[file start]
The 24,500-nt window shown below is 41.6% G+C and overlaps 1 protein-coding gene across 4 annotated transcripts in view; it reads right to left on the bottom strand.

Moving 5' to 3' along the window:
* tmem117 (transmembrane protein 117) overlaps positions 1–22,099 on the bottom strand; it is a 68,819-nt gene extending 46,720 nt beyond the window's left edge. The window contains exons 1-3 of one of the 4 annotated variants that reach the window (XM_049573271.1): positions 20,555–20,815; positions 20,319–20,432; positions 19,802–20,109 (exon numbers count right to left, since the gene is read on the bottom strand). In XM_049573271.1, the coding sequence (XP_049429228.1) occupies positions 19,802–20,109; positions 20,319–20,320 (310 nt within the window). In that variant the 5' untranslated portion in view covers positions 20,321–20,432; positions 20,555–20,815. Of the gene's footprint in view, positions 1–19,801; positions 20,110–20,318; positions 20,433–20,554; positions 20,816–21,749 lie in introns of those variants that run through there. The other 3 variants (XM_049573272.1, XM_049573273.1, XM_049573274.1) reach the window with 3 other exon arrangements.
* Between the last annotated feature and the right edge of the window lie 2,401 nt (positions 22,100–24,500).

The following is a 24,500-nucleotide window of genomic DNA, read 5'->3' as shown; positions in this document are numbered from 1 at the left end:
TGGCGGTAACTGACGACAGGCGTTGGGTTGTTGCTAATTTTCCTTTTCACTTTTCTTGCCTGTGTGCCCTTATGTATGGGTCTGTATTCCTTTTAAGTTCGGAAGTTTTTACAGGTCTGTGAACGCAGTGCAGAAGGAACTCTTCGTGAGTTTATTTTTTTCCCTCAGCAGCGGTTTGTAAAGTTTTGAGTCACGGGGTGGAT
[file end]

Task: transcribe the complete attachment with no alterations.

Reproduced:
The 24,500-nt window shown below is 41.6% G+C and overlaps 1 protein-coding gene across 4 annotated transcripts in view; it reads right to left on the bottom strand.

Moving 5' to 3' along the window:
* tmem117 (transmembrane protein 117) overlaps positions 1–22,099 on the bottom strand; it is a 68,819-nt gene extending 46,720 nt beyond the window's left edge. The window contains exons 1-3 of one of the 4 annotated variants that reach the window (XM_049573271.1): positions 20,555–20,815; positions 20,319–20,432; positions 19,802–20,109 (exon numbers count right to left, since the gene is read on the bottom strand). In XM_049573271.1, the coding sequence (XP_049429228.1) occupies positions 19,802–20,109; positions 20,319–20,320 (310 nt within the window). In that variant the 5' untranslated portion in view covers positions 20,321–20,432; positions 20,555–20,815. Of the gene's footprint in view, positions 1–19,801; positions 20,110–20,318; positions 20,433–20,554; positions 20,816–21,749 lie in introns of those variants that run through there. The other 3 variants (XM_049573272.1, XM_049573273.1, XM_049573274.1) reach the window with 3 other exon arrangements.
* Between the last annotated feature and the right edge of the window lie 2,401 nt (positions 22,100–24,500).

The following is a 24,500-nucleotide window of genomic DNA, read 5'->3' as shown; positions in this document are numbered from 1 at the left end:
TGGCGGTAACTGACGACAGGCGTTGGGTTGTTGCTAATTTTCCTTTTCACTTTTCTTGCCTGTGTGCCCTTATGTATGGGTCTGTATTCCTTTTAAGTTCGGAAGTTTTTACAGGTCTGTGAACGCAGTGCAGAAGGAACTCTTCGTGAGTTTATTTTTTTCCCTCAGCAGCGGTTTGTAAAGTTTTGAGTCACGGGGTGGAT